Billy Kenny makes a storied return to Canada’s annual “Electric Island” series
It’s undoubtedly hard enough for producers and DJs to achieve a balance between performing and producing music, let alone take on the daunting task of co-owning their own label. Though it may be a seemingly rare occurrence in this day, Billy Kenny has shown admirable skill and talent in conquering this triad of musical prestige.
UK-born and raised, Billy Kenny has hurtled his way into recent headlines with his triple-threat status. With recent events leaving him unable to enter the USA, Kenny has taken this turn of events with an air of optimism and spent the last few months focusing on his European and Asian fans.
Kenny has been invited amongst other class-acts like The Martinez Brothers, Jackmaster, and ANNA to ring in Canada’s 151st birthday and celebrate the proceeding three-day weekend at Toronto’s Electric Island. Taking a twist on the typical commute to an event, attendees will embark on a quaint ferry ride over to their destination on the Toronto Island.
As his first show in the country since his abrupt deportation from the USA, we chatted with Billy to learn more about what he’s been doing to keep himself busy, his definition of weird, and his take on imprint Mija‘s “fk a genre” routine.
With your recently released Billy Kenny & Friends 2 EP, you’ve gifted us with a few new tracks to look forward to this summer. Tell us about the influence(s) behind this release, and what has pushed you to produce a handful of collaborations.
There wasn’t any set goal with any of the individual tracks as I already knew each one would sound different with having a second artist involved. All of the artists are actually friends of mine and I wanted to work with them for some time and the sequel to Billy Kenny & Friends EP was born.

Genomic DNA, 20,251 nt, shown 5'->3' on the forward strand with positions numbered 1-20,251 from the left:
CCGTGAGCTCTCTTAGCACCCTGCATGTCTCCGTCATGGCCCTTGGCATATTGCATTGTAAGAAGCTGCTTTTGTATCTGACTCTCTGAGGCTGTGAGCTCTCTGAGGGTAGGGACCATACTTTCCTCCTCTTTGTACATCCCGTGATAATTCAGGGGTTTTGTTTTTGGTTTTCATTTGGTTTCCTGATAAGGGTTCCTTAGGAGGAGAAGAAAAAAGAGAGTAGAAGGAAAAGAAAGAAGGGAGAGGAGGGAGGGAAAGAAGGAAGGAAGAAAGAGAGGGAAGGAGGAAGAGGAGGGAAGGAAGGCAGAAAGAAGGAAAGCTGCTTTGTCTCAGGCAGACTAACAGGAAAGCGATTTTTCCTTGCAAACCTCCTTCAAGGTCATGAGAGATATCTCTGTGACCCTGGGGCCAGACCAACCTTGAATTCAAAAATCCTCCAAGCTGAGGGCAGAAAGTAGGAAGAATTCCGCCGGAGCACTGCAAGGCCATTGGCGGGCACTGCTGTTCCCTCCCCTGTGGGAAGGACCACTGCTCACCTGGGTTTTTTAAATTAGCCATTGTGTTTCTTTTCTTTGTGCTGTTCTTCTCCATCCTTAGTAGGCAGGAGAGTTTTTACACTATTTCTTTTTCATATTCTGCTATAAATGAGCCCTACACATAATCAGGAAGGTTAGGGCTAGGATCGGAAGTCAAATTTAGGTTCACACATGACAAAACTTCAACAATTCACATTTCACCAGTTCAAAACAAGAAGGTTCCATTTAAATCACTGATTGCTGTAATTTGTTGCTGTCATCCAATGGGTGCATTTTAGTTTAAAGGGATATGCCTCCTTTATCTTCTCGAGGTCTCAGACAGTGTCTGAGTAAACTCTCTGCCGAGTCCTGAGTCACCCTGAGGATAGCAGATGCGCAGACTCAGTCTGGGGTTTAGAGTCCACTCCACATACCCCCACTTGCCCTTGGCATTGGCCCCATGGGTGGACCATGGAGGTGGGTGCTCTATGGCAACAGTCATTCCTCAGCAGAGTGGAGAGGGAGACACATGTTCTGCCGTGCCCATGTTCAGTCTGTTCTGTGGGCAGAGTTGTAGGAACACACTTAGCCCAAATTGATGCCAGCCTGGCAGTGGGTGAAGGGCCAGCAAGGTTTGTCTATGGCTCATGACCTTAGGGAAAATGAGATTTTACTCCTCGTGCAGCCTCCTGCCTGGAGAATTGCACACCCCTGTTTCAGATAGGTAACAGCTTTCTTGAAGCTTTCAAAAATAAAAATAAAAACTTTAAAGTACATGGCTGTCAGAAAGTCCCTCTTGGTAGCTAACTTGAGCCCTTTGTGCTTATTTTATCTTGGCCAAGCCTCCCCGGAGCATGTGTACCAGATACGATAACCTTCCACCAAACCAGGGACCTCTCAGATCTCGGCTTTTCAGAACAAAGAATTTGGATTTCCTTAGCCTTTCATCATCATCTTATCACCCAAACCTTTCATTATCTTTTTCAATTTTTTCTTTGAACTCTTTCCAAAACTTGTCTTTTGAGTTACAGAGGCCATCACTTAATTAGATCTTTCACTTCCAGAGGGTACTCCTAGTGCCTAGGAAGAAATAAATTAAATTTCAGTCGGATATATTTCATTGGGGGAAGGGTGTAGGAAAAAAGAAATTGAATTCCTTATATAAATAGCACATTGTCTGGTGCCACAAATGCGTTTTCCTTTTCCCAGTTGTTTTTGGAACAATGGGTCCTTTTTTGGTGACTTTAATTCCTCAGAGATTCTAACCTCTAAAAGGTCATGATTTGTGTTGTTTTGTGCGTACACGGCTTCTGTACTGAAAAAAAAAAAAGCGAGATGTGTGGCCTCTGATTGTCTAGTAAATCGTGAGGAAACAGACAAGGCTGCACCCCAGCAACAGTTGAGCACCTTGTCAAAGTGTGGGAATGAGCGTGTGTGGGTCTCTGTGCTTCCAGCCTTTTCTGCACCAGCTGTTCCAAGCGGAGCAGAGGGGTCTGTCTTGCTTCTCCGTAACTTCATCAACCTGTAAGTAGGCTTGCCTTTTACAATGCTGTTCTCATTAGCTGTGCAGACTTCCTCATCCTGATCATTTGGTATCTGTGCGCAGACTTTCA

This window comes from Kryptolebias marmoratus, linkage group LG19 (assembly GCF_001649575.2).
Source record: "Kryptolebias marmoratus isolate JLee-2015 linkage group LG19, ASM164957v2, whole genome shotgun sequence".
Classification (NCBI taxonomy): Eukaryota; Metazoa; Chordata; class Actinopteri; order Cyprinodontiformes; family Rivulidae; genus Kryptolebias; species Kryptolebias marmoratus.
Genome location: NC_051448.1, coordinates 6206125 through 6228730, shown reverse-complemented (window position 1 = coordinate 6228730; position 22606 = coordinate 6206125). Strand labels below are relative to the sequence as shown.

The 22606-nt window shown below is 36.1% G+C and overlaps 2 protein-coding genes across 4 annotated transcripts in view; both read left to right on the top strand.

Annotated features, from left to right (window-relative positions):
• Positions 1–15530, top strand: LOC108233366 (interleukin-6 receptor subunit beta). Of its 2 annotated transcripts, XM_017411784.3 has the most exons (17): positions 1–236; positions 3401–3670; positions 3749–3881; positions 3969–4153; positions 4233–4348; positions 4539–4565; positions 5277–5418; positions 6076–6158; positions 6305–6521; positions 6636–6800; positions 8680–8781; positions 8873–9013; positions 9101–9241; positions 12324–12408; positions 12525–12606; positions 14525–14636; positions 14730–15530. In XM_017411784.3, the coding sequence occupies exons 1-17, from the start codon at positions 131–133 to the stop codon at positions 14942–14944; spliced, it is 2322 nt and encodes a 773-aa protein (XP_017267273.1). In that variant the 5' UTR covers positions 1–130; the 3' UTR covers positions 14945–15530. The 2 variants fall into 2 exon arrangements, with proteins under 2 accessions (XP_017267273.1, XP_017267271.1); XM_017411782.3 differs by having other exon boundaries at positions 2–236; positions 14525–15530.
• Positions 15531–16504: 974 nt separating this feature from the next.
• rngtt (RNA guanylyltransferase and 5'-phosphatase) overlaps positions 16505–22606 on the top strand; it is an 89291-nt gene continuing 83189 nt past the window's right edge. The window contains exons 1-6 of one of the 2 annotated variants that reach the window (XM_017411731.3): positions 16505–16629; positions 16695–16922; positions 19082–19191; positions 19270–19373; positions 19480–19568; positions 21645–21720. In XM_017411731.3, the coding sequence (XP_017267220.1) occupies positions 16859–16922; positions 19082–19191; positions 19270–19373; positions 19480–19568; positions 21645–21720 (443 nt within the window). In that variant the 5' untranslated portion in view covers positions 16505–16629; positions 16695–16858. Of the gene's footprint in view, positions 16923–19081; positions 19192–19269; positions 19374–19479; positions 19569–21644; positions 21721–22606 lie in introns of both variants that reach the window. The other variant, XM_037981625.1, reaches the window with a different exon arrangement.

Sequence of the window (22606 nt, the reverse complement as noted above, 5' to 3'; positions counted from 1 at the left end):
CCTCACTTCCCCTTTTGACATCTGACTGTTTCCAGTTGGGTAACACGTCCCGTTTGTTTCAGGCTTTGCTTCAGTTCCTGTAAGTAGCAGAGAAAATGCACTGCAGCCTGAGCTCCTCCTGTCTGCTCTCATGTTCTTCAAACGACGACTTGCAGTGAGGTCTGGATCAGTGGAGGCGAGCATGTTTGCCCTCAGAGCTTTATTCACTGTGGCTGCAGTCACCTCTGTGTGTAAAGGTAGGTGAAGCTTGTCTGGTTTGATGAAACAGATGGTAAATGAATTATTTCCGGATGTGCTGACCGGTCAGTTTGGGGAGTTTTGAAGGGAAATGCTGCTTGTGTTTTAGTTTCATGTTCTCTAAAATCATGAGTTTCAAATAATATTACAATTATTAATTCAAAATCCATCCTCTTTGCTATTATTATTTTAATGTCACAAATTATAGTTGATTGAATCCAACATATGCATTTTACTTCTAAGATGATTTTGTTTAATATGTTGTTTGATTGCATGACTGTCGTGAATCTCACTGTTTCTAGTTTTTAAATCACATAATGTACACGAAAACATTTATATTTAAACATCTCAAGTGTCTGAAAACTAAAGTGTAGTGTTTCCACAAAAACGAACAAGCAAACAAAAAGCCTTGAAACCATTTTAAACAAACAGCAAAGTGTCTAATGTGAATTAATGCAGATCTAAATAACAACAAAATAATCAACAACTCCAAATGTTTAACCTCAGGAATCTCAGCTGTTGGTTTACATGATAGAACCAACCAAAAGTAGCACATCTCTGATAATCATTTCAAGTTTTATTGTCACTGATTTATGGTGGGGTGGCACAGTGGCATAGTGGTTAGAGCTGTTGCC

It’s said that when one door closes, another one opens. Since your (hopefully) temporary departure from the United States, what have you been keeping yourself busy with?
Naturally, when things started to blow up in North America, I turned down, or had to turn down a lot of European shows because they wouldn’t work logistically. I went from living in Europe and playing shows there whenever, to living in the States and having to pick and choose when to be in Europe and not being there as much as I could. Now that I’m based here, I’m playing in Europe way more than I ever have and it’s forced me to focus on other territories too. I played my debut shows in Asia a few weeks ago for example, the Resistance Stage at Ultra Korea was a career highlight for me; I’m still buzzing from it!
Give us a rundown on how the #FreeBilly shirts came to be.
After I made the public statement about the deportation, people started commenting with the hashtag and uploading pictures or videos of me at shows with it in the caption. Shortly after, we were seeing people with shirts they’d made themselves baring the hashtag and decided to stick it on a proper tee for everyone, big ups Mija, Fresch, LO’99 and all the other legends wearing them at festivals around the world too haha <3
We have an admirable appreciation for how deep and downwardly weird yours and Mija’s sets can get. What makes you decide to take the “fk a genre” route, and mix-up the style of songs you play?
Mija is awesome, she’s really a beautiful person and her ethos is brilliant. I think her “fk a genre” concept is what initially drew me towards her which later turned into me being a fan. With such an extensive genre background myself, under different alias’ and many different early influences, I’ve always played with the crowd and gone in unexpected directions during my sets. Especially towards the end of them. I believe that the beginning/intro and end/outro of any set people watch live are usually the most memorable parts, so I’ve always tried to do something more “out there” with both. It also shows the audience a little bit about my character and gives them a better understanding of the music I like.
Although our neighbour has been shifty, Canada will always welcome you with open arms. You’ve performed at Toronto’s beloved CODA Nightclub and are now back for a day on the Toronto Island for Electric Island – is there anything particular that sticks out to you/that you think of when visiting the country?
Shifty, haha! Hey, by complete mistake or not, I did break the rules! Man, I love Canada, just as much as I love the US. Toronto was actually the first city I played in Canada back in 2015! I’ve since played around five times and made such a great circle of friends there which I can’t wait to see this Sunday. I’m also staying an extra couple of days too! In answer to your question, maple syrup, good vibes, amazing views and incredible manners, ehhh.
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Photo Credit: KURTHOOP and WESC of DED AGENCY